The Stream, March 25: Severe Thailand Drought Cuts Economic Forecast

The Global Rundown

A drought in Thailand has depleted water levels in the country’s major dams and could reduce economic growth this year. Meanwhile, rain is expected to arrive in drought-hit South Africa in April, too late for this season’s corn crops. Water from Mexico’s Laguna Salada may be used to save California’s Salton Sea. Global investment in fossil fuel energy was less than half the investment in renewable energy last year, according to a new report. Using depleted aquifers to store excess surface water has proven to be a successful way for communities to deal with both droughts and floods, researchers found.

“We are looking at serious sums of money being invested in clean energy, with the dirtiest forms of fossil fuels the losers. This is the direction of travel that we need to see to have a chance of escaping the worst impacts of climate change.” –Catherine Mitchell, a professor of energy policy at the University of Exeter, on new research by the United Nations Environment Programme that found global investment in fossil-fuel power generation last year was less than half the investment in renewable energy. (Guardian)

By The Numbers

0.6 to 0.8 percent Amount a severe drought in Thailand is expected to cut the country’s economic growth this year, costing about $3.37 billion. Reuters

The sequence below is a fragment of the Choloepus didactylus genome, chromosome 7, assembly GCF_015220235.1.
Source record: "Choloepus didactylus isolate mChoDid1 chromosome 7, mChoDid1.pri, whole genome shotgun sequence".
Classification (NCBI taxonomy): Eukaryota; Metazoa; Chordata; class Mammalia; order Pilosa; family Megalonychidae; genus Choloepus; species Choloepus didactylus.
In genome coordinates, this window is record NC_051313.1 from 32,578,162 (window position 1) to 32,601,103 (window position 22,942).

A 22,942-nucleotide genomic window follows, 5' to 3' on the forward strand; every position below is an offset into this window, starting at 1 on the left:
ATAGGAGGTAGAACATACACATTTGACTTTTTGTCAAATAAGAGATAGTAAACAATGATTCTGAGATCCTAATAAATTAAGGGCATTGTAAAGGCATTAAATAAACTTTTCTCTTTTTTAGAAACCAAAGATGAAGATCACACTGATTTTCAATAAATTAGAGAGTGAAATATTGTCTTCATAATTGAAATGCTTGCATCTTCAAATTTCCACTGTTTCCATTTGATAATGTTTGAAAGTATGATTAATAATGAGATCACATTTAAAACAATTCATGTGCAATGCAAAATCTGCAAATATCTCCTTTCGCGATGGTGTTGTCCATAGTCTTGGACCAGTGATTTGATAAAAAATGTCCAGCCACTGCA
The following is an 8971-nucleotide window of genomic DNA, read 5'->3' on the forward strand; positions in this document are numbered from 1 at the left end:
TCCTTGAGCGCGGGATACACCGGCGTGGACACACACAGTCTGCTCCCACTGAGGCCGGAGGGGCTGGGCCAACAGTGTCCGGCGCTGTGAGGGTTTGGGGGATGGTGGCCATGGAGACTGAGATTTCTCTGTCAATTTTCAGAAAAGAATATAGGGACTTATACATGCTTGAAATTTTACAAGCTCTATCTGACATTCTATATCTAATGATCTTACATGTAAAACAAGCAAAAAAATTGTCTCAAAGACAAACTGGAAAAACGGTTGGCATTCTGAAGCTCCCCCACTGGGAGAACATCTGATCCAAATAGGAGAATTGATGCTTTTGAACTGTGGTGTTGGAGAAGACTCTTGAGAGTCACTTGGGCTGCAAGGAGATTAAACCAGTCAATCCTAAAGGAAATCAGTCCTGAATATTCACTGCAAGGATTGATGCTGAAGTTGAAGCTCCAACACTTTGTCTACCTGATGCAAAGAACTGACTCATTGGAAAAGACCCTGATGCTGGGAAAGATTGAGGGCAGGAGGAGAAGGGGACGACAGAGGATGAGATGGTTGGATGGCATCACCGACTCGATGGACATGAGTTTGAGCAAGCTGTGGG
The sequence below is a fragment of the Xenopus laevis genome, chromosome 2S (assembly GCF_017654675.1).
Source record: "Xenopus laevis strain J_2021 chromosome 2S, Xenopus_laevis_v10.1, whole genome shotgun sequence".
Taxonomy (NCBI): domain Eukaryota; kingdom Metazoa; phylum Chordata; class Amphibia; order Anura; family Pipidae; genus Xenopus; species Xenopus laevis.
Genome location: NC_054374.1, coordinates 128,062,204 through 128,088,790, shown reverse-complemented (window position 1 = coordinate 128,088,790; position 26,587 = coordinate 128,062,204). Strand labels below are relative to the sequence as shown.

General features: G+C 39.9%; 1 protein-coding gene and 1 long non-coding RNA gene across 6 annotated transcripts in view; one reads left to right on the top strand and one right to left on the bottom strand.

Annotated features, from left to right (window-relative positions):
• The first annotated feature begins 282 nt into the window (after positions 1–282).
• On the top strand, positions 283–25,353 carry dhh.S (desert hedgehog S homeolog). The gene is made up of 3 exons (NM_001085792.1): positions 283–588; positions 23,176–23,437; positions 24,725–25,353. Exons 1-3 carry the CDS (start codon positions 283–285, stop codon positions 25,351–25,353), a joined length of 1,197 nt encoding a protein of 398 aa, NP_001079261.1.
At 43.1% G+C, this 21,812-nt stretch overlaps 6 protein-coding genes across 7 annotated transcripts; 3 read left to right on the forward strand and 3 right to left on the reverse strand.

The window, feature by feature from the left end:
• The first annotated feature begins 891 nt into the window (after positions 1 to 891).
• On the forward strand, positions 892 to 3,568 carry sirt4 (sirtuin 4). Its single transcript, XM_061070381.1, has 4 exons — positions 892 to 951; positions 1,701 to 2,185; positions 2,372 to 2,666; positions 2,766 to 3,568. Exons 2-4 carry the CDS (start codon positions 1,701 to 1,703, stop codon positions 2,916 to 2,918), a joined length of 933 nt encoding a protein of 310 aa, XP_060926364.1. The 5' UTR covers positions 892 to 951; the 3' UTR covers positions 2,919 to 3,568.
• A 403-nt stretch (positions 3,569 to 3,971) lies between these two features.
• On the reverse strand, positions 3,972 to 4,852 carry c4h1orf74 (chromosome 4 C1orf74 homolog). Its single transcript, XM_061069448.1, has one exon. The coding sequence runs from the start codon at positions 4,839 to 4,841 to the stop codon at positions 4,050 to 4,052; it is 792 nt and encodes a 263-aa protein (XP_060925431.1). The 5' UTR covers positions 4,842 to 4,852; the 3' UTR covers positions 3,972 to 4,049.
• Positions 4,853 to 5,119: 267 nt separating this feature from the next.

14 percent of capacity Amount of water stored collectively in the four largest dams in Thailand’s Chao Phraya River basin, where a drought has affected more than 270,000 farmers. Bangkok Post

Science, Studies, And Reports

Storing excess surface water in underground aquifers that have been depleted could be a successful way for communities to moderate extremes between droughts and floods, according to a study published in the journal Environmental Research Letters. Groundwater levels in areas that have been managed this way have risen an average of 9 centimeters to 48 centimeters each year, researchers found.

On The Radar

Above average rainfall is expected to fall in drought-hit South Africa beginning in April, according to the South African Weather Service. The rain, however, will come too late to salvage corn crops in the country that are expected to be nearly a third less than last year’s harvest. Reuters

Water from Mexico’s Laguna Salada, just south of the U.S. border, may be used to revive California’s ailing Salton Sea if a new plan is funded and approved. Researchers say toxic dust from the bed of the drying Salton Sea could cause social and economic costs between $29 billion and $70 billion over the next 30 years. The Desert Sun

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